Australian Visa Legislation Changes 2017

Only certain occupations are approved for use under Australia’s permanent and temporary skilled visa programmes. These occupations are listed in a legislative instrument that contains two schedules or ‘occupation lists’ that apply to different visa programmes.

On 19 April 2017, the:

  • Medium and Long-term Strategic Skills List (MLTSSL) replaced the previous ‘Skilled Occupation List’ (SOL) and is available in Schedule 1 of the relevant legislative instrument
  • Short-term Skilled Occupation List (STSOL) replaced the previous ‘Consolidated Sponsored Occupation List’ (CSOL) and is available in Schedule 2 of the relevant legislative instrument.

The information below explains which lists are relevant for particular visa programmes. Information is also provided about occupations that were removed from the list of eligible skilled occupations on 19 April 2017.

Note: different eligible occupation arrangements are in place for the Regional Sponsored Migration Scheme visa (subclass 187).

 

Medium and Long-term Strategic Skills List (MLTSSL)

You must nominate an occupation on the Medium and Long-term Strategic Skills List (MLTSSL) if you are applying for any of the below:

 

Short-term Skilled Occupation List (STSOL)

There is no separate STSOL list on our website as visa programmes that utilise this list can also access some additional occupations on the MLTSSL. For ease of reference, we have combined both the STSOL and the eligible MLTSSL occupations  together. See: Combined list of eligible skilled occupations.

You must nominate an occupation on this Combined list of eligible skilled occupations if you are applying for any of the below:

 

Removed occupations

On 19 April 2017, 200 occupations were removed entirely from the STSOL.

See: List of the removed occupations

A further 16 occupations on the MLTSSL (indicated by ‘** asterisks’) were restricted to only apply to the following visa programmes:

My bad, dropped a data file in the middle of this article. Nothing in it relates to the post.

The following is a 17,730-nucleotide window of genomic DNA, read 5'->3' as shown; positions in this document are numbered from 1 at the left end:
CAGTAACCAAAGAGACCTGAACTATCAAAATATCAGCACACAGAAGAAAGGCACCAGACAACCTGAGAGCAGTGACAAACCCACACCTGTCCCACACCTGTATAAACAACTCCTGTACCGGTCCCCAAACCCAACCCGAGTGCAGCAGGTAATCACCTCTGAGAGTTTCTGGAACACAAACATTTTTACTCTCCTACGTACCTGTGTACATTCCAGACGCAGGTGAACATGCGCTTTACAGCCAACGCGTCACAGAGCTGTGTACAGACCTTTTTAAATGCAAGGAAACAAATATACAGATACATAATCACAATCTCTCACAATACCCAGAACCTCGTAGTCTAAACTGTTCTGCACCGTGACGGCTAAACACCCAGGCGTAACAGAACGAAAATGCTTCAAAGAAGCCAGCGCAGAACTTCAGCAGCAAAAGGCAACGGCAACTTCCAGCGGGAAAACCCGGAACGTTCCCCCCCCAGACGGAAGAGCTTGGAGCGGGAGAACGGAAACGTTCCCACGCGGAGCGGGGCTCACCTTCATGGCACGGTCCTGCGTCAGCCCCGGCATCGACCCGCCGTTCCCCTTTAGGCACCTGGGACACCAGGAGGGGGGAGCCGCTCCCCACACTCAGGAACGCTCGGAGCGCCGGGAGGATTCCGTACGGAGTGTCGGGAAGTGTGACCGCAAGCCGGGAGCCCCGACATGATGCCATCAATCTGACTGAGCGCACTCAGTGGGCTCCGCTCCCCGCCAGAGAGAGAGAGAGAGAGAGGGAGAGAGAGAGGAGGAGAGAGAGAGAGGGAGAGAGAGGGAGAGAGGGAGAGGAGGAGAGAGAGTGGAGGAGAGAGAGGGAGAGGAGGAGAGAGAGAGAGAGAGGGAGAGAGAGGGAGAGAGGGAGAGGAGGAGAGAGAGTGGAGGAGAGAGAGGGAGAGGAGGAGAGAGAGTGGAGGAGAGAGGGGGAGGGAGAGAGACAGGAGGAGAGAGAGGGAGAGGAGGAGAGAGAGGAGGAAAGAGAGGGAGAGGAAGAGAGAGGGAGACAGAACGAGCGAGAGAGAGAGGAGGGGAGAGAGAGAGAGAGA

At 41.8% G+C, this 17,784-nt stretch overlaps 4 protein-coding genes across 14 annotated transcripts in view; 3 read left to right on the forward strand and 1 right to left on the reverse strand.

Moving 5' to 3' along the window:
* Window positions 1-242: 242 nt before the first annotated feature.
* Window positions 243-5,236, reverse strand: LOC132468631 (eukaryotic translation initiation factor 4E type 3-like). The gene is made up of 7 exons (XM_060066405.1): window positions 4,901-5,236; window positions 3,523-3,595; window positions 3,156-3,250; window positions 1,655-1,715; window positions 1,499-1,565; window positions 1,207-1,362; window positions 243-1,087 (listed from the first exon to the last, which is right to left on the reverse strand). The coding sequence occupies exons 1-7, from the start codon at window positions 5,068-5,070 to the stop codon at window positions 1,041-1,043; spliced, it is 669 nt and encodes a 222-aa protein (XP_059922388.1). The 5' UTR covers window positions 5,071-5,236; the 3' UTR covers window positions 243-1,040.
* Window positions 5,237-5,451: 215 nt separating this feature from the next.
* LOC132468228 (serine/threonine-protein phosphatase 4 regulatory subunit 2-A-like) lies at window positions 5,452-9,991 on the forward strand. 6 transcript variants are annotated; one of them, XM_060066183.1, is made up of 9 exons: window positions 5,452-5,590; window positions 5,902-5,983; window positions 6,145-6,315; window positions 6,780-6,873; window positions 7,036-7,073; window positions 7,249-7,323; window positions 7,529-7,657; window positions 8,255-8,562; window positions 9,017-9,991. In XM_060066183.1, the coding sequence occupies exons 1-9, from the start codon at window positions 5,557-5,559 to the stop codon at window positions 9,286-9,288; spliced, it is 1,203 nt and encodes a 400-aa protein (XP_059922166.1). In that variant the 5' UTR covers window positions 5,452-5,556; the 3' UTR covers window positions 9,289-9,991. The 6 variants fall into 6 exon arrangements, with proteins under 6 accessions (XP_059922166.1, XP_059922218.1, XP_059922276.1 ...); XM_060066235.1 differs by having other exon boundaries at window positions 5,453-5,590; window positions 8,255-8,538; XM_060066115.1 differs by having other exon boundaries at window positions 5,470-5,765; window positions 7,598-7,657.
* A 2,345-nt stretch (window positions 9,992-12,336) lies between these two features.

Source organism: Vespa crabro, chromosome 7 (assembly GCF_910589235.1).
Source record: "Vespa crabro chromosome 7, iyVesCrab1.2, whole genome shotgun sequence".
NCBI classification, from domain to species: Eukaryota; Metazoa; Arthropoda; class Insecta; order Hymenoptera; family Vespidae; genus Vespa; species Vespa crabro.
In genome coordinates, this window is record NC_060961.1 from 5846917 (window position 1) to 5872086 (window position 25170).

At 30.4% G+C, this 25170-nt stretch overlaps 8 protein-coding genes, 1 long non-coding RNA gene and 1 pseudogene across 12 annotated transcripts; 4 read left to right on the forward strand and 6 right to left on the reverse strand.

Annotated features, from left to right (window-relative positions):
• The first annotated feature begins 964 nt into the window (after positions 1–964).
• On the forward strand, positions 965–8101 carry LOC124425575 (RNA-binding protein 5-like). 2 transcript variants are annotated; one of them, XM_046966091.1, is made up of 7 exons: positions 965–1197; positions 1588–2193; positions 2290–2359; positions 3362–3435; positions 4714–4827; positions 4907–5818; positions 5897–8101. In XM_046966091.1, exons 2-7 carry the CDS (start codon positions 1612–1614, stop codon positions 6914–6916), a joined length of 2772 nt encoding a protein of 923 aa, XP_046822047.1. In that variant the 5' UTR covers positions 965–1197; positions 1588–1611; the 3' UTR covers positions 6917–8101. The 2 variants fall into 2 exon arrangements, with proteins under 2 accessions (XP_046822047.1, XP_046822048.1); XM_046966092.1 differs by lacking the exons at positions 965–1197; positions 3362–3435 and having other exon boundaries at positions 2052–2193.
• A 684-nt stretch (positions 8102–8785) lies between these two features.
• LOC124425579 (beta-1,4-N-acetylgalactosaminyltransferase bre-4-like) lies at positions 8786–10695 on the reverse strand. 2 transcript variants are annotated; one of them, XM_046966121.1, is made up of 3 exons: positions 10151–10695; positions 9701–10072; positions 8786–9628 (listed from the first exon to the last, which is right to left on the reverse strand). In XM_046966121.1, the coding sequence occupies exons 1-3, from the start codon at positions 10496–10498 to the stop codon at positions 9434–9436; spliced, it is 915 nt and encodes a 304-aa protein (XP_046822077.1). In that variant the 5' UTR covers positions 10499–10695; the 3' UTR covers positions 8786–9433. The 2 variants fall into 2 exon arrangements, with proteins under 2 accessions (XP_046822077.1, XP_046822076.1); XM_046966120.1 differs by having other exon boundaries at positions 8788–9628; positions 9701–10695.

See: Medium and Long-term Strategic Skills List (MLTSSL)

If your occupation has been removed from the list, you will be impacted if:

That is, any applications already lodged before 19 April 2017 for the above visa subclasses (other than a 457 visa) will not be impacted (even if the occupation was removed on 19 April 2017).

  • your subclass 457 visa or nomination application is still being processed by the Department on 19 April 2017. In such cases, your application cannot be approved. Once your application has reached the assessment stage, you will be contacted by the Department and given the opportunity to withdraw your application in writing. Alternatively, you can request a withdrawal in writing at any time and request a refund of the application fee. If you do not withdraw your application, it will be refused.

If you already hold a subclass 457 visa, you will not be impacted by these removed occupations unless you apply for a further subclass 457 visa or are changing your occupation or employer.

 

Caveats on occupations

As of 19 April 2017, caveats apply to 59 occupations for the purposes of the subclass 457 programme. A summary of Caveats on 457 occupations  that apply to particular occupations is available.

These caveats do not currently apply to any visas other than subclass 457 visas.

Caveats apply to all 457 visa and nomination applications which:

  • are lodged on or after 19 April 2017
  • were lodged before 19 April 2017 and have not yet been decided by the Department.

If your occupation for a subclass 457 visa is now subject to a caveat, an officer will assess whether the caveat applies in the particular circumstances of your nominated position.

If you have a pending application with the Department which was lodged before 19 April 2017 and you are certain you cannot meet the caveat requirements, you can request a withdrawal in writing at any time and request a refund of the application fee. If you do not withdraw your application and do not meet the caveat requirements, your application will be refused.

These caveats are designed to ensure that the subclass 457 programme is used to fill skilled positions that cannot be filled via the local labour market. If you are working in a highly skilled position, you are unlikely to be impacted by these new arrangements. For the specific wording of each caveat – see legislative Instrument.

If you already hold a subclass 457 visa, you will not be impacted by these removed occupations unless you apply for a further subclass 457 visa or are changing your occupation or employer.

 

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